The new writing year began with the shattering of a dream.
As so often, my plans had been different, but I should’ve known better after all the lost manuscripts and countless other mishaps.
The blog posts so far have been primarily about progress and various participants in the interview project. But in addition to organizing this book, I’ve been working for several months on another project very close to my heart, the children’s book: The Dairy of the Garden Fairy.
An entry should fly to the children as a pilot project in the form of an activity book in German and English and come out around this time, in February.
For over six months I’d been working with an illustrator on developing the characters. Even family, friends and neighbors were roped in to give feedback on the hairstyle of the main character. Finally, it was ready to take off. The manuscript had been revised, translated, and proofread several times. The concept from the hands-on pages listed, a plant recipe attached to try at home.
Full of anticipation, getting ready to bogey down on my inner dance floor, I envisioned it in front of me. The diary of the garden fairy and the kids who happily filled in the activity pages with colors and glitter. I saw myself with the book at my fingertips, nestled between llamas and alpacas at a reading in the farm in Tyrol, where I was not only allowed to research the animals for the story but also received a lot of visual material. (Thanks again, Karoline!). I saw lots of little fairy fans drawing pictures of their favorite fairy, cooking the recipe, keeping a diary themselves and bugging their parents to please read the story again.
But then one morning early this year, bad news arrived in the mail. The illustrator was forced to pull out of the book project because of family concerns.
This news literally blew me away at first.
Regrettably, there are still issues that would make any fairy yawn with boredom, but unfortunately matter in this world. Until those are resolved, this project is stuck for the first time. At least when it comes to this structure. Because even though the shock and grief of losing this book still cuts me to the bone, I’m very confident my fairy stories will find their way to readers.
So, the year that began with a dream has been crushed for the time being, but that’s life. Projects change and take on new forms.
Working with the young, dedicated founders of LITEGO from Vienna is truly refreshing. Since they began overseeing my projects, the time-consuming issues around publishing have been greatly simplified. I get good advice and professional support, and the best thing is that this leaves more time for writing Frances and the Art of Stumbling. They are just starting to stir up the traditional and, if I may say so, very dusty Austrian publishing world. I’m sure we will soon hear and read a lot more from them.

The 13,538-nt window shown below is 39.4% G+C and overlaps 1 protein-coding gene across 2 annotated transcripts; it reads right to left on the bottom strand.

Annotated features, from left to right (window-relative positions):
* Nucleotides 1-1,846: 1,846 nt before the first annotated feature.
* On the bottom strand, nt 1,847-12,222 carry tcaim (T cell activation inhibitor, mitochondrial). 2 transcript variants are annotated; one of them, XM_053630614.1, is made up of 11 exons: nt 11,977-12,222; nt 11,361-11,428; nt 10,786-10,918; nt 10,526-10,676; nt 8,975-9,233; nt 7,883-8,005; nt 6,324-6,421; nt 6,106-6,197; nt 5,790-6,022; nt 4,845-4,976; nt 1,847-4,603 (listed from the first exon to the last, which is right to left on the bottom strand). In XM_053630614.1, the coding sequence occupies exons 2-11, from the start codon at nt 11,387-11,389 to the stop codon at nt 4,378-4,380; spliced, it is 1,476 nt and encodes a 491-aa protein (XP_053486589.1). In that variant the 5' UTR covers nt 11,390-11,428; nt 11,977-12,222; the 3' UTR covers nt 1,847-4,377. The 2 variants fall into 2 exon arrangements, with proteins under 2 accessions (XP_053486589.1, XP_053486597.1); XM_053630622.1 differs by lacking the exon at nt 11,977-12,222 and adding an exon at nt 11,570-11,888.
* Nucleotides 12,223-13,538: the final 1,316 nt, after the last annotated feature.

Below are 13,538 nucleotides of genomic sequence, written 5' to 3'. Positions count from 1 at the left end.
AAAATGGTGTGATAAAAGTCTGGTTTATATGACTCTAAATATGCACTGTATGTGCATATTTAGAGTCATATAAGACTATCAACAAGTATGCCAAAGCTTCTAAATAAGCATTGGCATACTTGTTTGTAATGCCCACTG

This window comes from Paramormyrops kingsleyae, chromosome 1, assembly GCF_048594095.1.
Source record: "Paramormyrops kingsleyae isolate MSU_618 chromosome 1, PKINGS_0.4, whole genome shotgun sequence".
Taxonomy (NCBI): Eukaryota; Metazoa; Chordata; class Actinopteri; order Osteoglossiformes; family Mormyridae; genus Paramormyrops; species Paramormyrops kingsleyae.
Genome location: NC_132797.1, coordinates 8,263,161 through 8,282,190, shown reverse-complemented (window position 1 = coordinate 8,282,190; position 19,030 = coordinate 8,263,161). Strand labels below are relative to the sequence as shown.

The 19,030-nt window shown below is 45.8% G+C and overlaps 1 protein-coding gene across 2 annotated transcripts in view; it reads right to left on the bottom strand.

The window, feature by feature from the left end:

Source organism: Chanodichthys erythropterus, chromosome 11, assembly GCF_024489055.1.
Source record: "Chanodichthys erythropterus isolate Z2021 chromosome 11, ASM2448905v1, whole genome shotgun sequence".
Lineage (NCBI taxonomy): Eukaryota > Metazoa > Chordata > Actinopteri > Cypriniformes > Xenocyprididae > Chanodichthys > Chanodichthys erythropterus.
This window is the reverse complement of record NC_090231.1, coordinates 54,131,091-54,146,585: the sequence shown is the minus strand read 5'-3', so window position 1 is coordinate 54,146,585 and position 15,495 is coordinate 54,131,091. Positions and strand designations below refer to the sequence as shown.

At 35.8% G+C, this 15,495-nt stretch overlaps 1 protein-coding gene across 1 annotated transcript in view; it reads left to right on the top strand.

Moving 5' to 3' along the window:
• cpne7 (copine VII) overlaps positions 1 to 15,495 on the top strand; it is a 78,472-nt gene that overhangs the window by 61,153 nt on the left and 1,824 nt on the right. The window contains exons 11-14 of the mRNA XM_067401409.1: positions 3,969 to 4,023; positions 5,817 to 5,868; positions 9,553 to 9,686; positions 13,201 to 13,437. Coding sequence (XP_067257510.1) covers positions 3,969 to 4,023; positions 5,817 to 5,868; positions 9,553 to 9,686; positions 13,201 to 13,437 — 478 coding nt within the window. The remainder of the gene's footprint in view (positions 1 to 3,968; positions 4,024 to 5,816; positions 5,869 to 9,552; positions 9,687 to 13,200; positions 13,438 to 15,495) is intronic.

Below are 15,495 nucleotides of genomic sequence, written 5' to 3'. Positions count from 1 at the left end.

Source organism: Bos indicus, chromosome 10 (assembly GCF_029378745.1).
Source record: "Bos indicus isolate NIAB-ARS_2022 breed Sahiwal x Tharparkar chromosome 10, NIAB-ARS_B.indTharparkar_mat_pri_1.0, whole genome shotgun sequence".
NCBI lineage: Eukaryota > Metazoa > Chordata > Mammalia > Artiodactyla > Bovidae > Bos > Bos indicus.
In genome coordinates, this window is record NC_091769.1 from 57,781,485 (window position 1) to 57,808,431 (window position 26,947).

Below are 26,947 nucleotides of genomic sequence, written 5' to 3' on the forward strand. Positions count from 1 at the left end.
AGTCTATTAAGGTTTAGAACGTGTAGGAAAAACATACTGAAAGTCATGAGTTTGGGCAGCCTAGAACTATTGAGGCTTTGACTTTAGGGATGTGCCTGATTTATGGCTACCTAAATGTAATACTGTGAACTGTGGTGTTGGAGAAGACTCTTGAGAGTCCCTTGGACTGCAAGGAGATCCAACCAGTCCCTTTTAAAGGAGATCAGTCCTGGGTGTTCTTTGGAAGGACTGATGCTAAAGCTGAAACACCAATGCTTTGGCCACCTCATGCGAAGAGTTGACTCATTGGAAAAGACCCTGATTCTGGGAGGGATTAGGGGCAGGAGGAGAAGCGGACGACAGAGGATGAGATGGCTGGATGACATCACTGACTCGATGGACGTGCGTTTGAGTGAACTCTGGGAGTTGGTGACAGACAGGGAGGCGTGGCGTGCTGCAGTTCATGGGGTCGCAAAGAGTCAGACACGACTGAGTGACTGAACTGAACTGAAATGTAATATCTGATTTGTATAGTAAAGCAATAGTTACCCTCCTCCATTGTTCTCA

Thus, the fairy book and the interview project have been in an exciting head-to-head race for several weeks.
Since the fairy story has gone into hibernation, now for the first time, the main focus is on the interview project. The working title Happiness Research, has become a book called: MOMENTS – Interviews about Womanhood and Resilience
The working title Happiness Research, has become a book called: MOMENTS – Interviews about Womanhood and Resilience and it will be published in April of this year A lot has happened concerning this project as well. The last of the forty interviews arrived at the end of December. Between Christmas and New Year’s Day I read through all the interviews again, minimally invasively edited them as best I could, and got them into shape. My dear Ida went over all the texts, including the preface and epilogue, one more time. There were still slight dramas, which then calmed down again. In the meantime, the guys from LITEGO continued to work their magic in the background of the project. When everything was ready and the graphics team wanted to start with the layout, there was a surprising exit of a participant. Meanwhile, a few breathing exercises and days later, everything adjusted and got aligned for the next steps.
The whole thing remains exciting and there are still decisions, work and proofreading loops to go through before MOMENTS actually becomes a book and all participants receive their copies.
But the day when I can finally hold it in my hands and hand it over to my daughter is getting much closer. Finally.